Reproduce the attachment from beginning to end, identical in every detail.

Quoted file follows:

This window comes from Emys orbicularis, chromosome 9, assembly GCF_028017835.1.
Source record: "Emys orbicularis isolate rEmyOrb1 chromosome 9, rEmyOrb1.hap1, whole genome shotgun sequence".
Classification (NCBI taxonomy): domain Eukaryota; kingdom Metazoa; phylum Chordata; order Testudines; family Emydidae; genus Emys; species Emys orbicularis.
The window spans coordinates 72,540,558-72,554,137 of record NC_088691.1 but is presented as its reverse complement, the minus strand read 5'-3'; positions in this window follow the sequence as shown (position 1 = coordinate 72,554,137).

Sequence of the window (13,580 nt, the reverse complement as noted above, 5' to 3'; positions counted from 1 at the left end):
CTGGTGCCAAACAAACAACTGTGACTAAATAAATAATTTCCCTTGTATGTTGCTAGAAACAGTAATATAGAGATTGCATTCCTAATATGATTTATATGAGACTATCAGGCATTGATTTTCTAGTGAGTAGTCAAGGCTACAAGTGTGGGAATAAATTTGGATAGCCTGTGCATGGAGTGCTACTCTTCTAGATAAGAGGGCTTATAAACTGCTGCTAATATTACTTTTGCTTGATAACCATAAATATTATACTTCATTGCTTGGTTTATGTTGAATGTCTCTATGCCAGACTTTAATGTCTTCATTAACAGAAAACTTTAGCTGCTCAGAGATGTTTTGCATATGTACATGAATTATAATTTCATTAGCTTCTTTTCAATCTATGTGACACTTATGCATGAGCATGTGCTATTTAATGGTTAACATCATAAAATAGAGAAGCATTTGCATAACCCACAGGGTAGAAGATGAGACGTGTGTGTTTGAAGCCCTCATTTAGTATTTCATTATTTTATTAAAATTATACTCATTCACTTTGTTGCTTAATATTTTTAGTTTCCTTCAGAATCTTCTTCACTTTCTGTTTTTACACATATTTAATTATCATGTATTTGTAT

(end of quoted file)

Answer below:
This window comes from Emys orbicularis, chromosome 9, assembly GCF_028017835.1.
Source record: "Emys orbicularis isolate rEmyOrb1 chromosome 9, rEmyOrb1.hap1, whole genome shotgun sequence".
Classification (NCBI taxonomy): domain Eukaryota; kingdom Metazoa; phylum Chordata; order Testudines; family Emydidae; genus Emys; species Emys orbicularis.
The window spans coordinates 72,540,558-72,554,137 of record NC_088691.1 but is presented as its reverse complement, the minus strand read 5'-3'; positions in this window follow the sequence as shown (position 1 = coordinate 72,554,137).

Sequence of the window (13,580 nt, the reverse complement as noted above, 5' to 3'; positions counted from 1 at the left end):
CTGGTGCCAAACAAACAACTGTGACTAAATAAATAATTTCCCTTGTATGTTGCTAGAAACAGTAATATAGAGATTGCATTCCTAATATGATTTATATGAGACTATCAGGCATTGATTTTCTAGTGAGTAGTCAAGGCTACAAGTGTGGGAATAAATTTGGATAGCCTGTGCATGGAGTGCTACTCTTCTAGATAAGAGGGCTTATAAACTGCTGCTAATATTACTTTTGCTTGATAACCATAAATATTATACTTCATTGCTTGGTTTATGTTGAATGTCTCTATGCCAGACTTTAATGTCTTCATTAACAGAAAACTTTAGCTGCTCAGAGATGTTTTGCATATGTACATGAATTATAATTTCATTAGCTTCTTTTCAATCTATGTGACACTTATGCATGAGCATGTGCTATTTAATGGTTAACATCATAAAATAGAGAAGCATTTGCATAACCCACAGGGTAGAAGATGAGACGTGTGTGTTTGAAGCCCTCATTTAGTATTTCATTATTTTATTAAAATTATACTCATTCACTTTGTTGCTTAATATTTTTAGTTTCCTTCAGAATCTTCTTCACTTTCTGTTTTTACACATATTTAATTATCATGTATTTGTAT